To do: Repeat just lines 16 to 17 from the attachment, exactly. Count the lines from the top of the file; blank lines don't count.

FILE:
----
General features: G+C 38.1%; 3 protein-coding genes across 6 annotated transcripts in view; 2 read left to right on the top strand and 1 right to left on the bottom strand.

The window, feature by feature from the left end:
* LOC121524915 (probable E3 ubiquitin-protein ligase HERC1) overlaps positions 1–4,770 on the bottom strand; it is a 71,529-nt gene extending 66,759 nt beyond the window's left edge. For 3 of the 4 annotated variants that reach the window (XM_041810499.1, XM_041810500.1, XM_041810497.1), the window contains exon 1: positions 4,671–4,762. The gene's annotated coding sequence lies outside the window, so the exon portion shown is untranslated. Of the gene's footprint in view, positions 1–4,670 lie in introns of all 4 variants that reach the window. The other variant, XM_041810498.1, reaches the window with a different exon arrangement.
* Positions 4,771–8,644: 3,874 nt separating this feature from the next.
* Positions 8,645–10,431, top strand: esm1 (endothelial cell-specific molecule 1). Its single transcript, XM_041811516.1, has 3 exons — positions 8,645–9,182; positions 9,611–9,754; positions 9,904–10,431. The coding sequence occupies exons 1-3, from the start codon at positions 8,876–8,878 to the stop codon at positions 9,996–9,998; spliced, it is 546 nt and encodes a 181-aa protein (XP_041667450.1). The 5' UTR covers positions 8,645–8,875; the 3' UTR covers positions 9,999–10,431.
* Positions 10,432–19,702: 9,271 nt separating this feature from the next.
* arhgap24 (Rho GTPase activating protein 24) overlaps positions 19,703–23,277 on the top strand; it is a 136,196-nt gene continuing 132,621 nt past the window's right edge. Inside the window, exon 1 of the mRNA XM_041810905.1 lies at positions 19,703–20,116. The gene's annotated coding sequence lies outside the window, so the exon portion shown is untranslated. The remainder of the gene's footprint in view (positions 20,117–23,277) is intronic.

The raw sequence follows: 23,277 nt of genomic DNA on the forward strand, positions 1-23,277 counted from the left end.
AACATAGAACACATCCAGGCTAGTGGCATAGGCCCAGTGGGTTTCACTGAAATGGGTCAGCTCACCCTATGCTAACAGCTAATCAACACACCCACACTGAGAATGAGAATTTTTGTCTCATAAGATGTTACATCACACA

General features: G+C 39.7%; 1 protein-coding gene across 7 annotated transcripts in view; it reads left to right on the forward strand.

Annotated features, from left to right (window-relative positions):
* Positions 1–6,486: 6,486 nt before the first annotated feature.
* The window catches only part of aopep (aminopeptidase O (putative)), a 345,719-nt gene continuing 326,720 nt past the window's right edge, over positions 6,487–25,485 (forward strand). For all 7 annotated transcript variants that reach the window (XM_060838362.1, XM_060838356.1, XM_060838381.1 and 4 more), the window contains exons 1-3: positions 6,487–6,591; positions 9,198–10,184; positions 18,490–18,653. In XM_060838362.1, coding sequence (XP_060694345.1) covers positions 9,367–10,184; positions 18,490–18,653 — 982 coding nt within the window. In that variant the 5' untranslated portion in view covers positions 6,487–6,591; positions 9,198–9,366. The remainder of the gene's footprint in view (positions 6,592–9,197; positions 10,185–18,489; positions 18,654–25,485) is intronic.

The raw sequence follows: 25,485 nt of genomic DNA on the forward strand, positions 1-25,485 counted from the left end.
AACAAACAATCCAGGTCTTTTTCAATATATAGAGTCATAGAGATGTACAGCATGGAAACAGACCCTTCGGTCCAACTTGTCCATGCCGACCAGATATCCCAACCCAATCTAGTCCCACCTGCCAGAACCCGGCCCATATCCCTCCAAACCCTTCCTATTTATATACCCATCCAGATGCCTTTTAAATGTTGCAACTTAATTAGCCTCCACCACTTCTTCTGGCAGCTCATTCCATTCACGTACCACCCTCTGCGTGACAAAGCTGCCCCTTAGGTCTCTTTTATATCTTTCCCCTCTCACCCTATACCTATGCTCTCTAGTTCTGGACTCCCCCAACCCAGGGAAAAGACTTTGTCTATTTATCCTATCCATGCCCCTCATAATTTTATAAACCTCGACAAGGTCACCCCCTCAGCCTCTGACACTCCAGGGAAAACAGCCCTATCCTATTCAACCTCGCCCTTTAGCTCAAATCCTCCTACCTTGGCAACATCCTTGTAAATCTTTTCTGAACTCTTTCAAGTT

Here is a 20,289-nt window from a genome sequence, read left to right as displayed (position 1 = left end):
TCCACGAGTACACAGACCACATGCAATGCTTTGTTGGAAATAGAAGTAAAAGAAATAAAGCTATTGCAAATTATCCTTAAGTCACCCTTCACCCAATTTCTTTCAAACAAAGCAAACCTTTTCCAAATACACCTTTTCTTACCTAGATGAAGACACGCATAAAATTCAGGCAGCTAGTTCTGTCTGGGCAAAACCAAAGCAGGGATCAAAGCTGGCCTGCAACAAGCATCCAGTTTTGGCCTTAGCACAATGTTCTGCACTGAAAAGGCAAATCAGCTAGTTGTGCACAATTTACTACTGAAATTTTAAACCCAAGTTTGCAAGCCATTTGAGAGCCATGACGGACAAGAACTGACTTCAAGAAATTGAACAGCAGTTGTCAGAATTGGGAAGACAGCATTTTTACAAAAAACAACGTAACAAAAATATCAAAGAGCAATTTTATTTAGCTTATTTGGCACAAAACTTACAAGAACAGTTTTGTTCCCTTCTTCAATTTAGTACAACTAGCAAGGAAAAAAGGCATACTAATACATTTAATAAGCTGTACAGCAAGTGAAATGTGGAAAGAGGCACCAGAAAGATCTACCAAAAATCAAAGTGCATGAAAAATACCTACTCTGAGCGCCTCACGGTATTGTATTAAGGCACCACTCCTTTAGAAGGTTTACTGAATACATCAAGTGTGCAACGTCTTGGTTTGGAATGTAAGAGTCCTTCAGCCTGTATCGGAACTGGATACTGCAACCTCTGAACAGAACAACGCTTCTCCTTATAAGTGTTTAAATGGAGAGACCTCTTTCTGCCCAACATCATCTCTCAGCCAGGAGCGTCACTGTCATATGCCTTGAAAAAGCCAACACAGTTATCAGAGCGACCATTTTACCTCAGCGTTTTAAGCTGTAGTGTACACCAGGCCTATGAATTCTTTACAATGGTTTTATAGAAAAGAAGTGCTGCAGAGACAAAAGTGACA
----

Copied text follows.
Here is a 20,289-nt window from a genome sequence, read left to right as displayed (position 1 = left end):
TCCACGAGTACACAGACCACATGCAATGCTTTGTTGGAAATAGAAGTAAAAGAAATAAAGCTATTGCAAATTATCCTTAAGTCACCCTTCACCCAATTTCTTTCAAACAAAGCAAACCTTTTCCAAATACACCTTTTCTTACCTAGATGAAGACACGCATAAAATTCAGGCAGCTAGTTCTGTCTGGGCAAAACCAAAGCAGGGATCAAAGCTGGCCTGCAACAAGCATCCAGTTTTGGCCTTAGCACAATGTTCTGCACTGAAAAGGCAAATCAGCTAGTTGTGCACAATTTACTACTGAAATTTTAAACCCAAGTTTGCAAGCCATTTGAGAGCCATGACGGACAAGAACTGACTTCAAGAAATTGAACAGCAGTTGTCAGAATTGGGAAGACAGCATTTTTACAAAAAACAACGTAACAAAAATATCAAAGAGCAATTTTATTTAGCTTATTTGGCACAAAACTTACAAGAACAGTTTTGTTCCCTTCTTCAATTTAGTACAACTAGCAAGGAAAAAAGGCATACTAATACATTTAATAAGCTGTACAGCAAGTGAAATGTGGAAAGAGGCACCAGAAAGATCTACCAAAAATCAAAGTGCATGAAAAATACCTACTCTGAGCGCCTCACGGTATTGTATTAAGGCACCACTCCTTTAGAAGGTTTACTGAATACATCAAGTGTGCAACGTCTTGGTTTGGAATGTAAGAGTCCTTCAGCCTGTATCGGAACTGGATACTGCAACCTCTGAACAGAACAACGCTTCTCCTTATAAGTGTTTAAATGGAGAGACCTCTTTCTGCCCAACATCATCTCTCAGCCAGGAGCGTCACTGTCATATGCCTTGAAAAAGCCAACACAGTTATCAGAGCGACCATTTTACCTCAGCGTTTTAAGCTGTAGTGTACACCAGGCCTATGAATTCTTTACAATGGTTTTATAGAAAAGAAGTGCTGCAGAGACAAAAGTGACA